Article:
Cable TV used to be the best and most reliant method of getting good content on your TV screen. Now it is practically outdated and overpriced, streaming is the new cable.
If you are planning to ditch your cable contract and go for IPTV or internet content, you should at least have a good internet connection with a reasonable data package, 6 Mbps and higher is recommended although a 4 Mbps connection could work if you are content with a little lower image quality.
Now you have to decide how.
I am personally not a big fan of smart TVs, because I haven’t yet seen one that does the “smart” job properly, what streaming and online content is concerned. They are good for the occasional Youtube clip, but like branded smartphones, the manufacturer’s choice of software is not always the best.
Set Top Boxes
There is a whole array of streaming devices on the market. The advantage of set top boxes is that they are designed for plug and play, you just take them out of the box, plug them in and everything should work fine. This advantage can also be a disadvantage , because like most devices, when you buy hardware and software in a package you are at the mercy of the company that configured it on what you may or may not see – Apple wants you to use Apple products, Amazon wants you to use Amazon products and so on. Also you pay a little surcharge for the hardware, no idea why.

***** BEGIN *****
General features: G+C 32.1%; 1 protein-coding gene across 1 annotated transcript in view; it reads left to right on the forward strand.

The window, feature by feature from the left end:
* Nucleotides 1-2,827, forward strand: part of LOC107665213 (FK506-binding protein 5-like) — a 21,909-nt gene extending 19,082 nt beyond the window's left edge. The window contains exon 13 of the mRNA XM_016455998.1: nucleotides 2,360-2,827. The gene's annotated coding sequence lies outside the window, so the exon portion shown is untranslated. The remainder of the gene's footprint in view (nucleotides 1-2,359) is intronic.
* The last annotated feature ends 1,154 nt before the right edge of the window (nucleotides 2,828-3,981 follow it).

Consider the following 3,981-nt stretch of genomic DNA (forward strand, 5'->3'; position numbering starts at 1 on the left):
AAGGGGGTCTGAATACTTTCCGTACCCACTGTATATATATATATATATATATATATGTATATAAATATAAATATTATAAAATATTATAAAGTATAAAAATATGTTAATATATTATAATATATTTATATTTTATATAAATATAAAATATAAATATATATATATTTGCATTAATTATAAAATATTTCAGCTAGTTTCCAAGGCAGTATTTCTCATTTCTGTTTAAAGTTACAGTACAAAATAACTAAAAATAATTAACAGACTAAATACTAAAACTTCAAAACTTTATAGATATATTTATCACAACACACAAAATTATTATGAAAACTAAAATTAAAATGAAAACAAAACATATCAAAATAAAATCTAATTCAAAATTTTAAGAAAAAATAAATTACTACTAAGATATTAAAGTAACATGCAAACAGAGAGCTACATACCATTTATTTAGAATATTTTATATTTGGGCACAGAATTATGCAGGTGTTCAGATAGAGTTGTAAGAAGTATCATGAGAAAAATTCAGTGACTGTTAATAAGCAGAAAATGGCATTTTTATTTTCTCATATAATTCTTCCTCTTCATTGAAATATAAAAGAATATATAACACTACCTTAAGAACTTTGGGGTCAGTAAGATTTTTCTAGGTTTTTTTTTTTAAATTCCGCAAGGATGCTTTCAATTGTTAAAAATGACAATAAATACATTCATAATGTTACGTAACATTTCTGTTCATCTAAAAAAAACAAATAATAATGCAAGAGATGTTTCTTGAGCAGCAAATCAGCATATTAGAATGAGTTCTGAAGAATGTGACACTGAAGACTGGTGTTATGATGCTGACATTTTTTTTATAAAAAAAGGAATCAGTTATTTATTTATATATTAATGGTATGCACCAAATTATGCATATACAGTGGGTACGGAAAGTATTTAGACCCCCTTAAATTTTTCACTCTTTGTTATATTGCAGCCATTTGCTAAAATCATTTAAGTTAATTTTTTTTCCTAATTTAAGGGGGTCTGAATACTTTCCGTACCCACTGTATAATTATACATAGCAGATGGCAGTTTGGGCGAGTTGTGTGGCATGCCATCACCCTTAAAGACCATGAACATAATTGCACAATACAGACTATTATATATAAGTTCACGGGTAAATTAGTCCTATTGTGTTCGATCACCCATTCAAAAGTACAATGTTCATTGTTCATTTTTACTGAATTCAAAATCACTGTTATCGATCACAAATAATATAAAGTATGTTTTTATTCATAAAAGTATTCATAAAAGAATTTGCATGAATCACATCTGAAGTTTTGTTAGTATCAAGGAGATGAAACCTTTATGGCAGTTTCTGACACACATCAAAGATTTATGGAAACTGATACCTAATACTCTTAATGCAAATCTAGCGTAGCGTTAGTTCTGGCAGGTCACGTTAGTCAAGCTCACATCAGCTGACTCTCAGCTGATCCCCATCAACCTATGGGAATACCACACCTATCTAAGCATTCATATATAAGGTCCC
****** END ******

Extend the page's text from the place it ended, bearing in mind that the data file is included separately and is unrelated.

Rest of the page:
Here is a list of the more popular devices, although Chromecast is not exactly a set top box but close.
The Good: Cool design, small and inexpensive.
The Bad: Limited possibilities, no remote, no Amazon .
The Good: plays up to 4K resolution, good integration into the Amazon ecosystem. Solid quality.
The Bad: limited to the Amazon ecosystem.
The Good: Good hardware, 2-in-1 Game console and TV box
The Bad: Expensive, Android TV limitations regarding Amazon products.
There is also Apple TV and Roku, that are technically similar to Fire TV and in a similar price category, but as mentioned above, Apple is for Apple products, Fire TV for Amazon …The other down is that some devices are limited to the USA and usually they all require you register with a provider.
I like the PC option the best, not because I am a particularly big fan of Windows, but because all the content on the internet will work on a PC´. If it’s on the internet you can see it with a Windows computer and if there is a problem there is nearly always a solution to be found somewhere. The main argument against a PC is the aesthetics of having a desktop or laptop attached to your TV.
The PC solution for watching TV is/was an HTPC ( Home Theatre Personal Computer)
The inside of an HTPC
Not so long ago HTPCs were usually DIY projects, enormous in size, they needed relatively a lot of computer know how and you had to invest at least a $1000 to get a reasonable device put together. But today nearly any computer with an hdmi output will do the job.
For my HTPC I chose a mini PC, the Voyo V2 to be exact, to see if it will do the job. I must admit I was a sucker for the looks, but the specs are good too and the Windows 10 full version caught my attention. I bought it at Gearbest for a little over $100, Amazon didn’t have anything comparable in price (and looks)
GPU: Intel HD Graphic
CPU: Intel Baytrail T Z3735 Quad Core
WIFI: IEEE 802.11 b/g/n
HDMI, USB2.0, Micro USB, RJ45
5000mAh Lithium Battery, SSD Storage Function
The only thing you need to get the Voyo V2 going is a USB input device, I had an old mouse lying around, I used the built in onscreen keyboard to do the rest.